Why are Batteries Blowing Up?

By Michael GrossmanDecember 14, 2015Reading Time: 6 minutes

If you have caught the news lately you may have noticed an increase in stories about fires being started by electronic devices. Everything from battery powered cars, toys, cell phones, laptops, to electronic cigarettes seem to be catching fire, exploding, or in some way injuring people. While it is easy to find these stories, most of them lack proper context. These fires are a statistically tiny, but very real danger inherent in the lithium ion batteries that power nearly every mobile device we use today. While incidents of battery failure are exceptionally rare, the sheer quantity of devices using lithium ion batteries means that incidents are bound to happen. Sadly, in our opinion the media has hardly done an adequate job explaining the risks to the public that lithium ion batteries present.

When a lithium ion battery incident occurs, the rather shocking fires or explosions, which result from failed devices, are sure to draw media attention. However, in most of the stories that are really about lithium ion battery failure, the media instead chooses to focus on the product that contained the batteries. As a result you get headlines like "cell phone catches fire," "laptop burns down house," or even "electronic cigarette explodes." In each of the instances the media is reporting the effect, but not the cause. In a story I came across while researching this article, a man's bedroom caught fire as the result of a failure in his laptop's lithium ion battery. However, nowhere in the story did the reporter mention the batteries. It did however contain a mention that the local fire department "is warning the public about the dangers." One has to wonder how effective a warning can be when you do not identify, by name, the danger.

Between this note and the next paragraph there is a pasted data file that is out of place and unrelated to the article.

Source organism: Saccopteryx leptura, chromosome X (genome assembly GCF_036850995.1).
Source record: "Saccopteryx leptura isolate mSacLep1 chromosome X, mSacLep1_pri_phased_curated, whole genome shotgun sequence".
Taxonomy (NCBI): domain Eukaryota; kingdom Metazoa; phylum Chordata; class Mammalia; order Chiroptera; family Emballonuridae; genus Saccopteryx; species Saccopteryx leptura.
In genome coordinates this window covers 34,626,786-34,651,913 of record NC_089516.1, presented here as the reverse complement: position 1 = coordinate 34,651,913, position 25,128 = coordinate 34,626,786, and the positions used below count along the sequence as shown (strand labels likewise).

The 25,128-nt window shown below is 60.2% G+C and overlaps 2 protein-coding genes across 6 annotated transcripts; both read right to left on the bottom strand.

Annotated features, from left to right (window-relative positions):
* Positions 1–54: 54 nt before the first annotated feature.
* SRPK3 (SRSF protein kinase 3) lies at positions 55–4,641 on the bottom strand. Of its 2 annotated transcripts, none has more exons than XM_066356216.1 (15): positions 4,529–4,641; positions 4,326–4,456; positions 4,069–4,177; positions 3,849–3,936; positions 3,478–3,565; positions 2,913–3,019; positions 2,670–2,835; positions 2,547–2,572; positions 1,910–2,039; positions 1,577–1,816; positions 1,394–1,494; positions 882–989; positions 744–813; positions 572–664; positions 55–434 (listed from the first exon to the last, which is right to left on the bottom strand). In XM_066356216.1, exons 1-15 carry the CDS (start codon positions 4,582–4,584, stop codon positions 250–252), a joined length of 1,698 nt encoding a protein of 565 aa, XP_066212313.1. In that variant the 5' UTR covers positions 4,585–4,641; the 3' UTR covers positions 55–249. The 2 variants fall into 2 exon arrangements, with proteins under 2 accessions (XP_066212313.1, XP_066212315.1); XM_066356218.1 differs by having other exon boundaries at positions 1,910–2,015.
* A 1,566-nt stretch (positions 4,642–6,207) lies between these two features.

Without mentioning lithium ion batteries, let alone explaining the problem, stories about these accidents are not informative, only sensational. While the risk people face from lithium ion batteries truly is negligible in terms of the overall reliability and safety of the batteries, the fact that there are so many batteries, in so many devices, means that some people will experience incidents like the fires and explosions we see in the news. While one cannot overemphasize just how safe lithium ion batteries are, they can be made safer when properly handled. From a survey of the news and relevant scientific literature, one can see that the biggest causes of catastrophic lithium ion battery failures are excessive heat in the environment, improper charging, and physical damage to the batteries.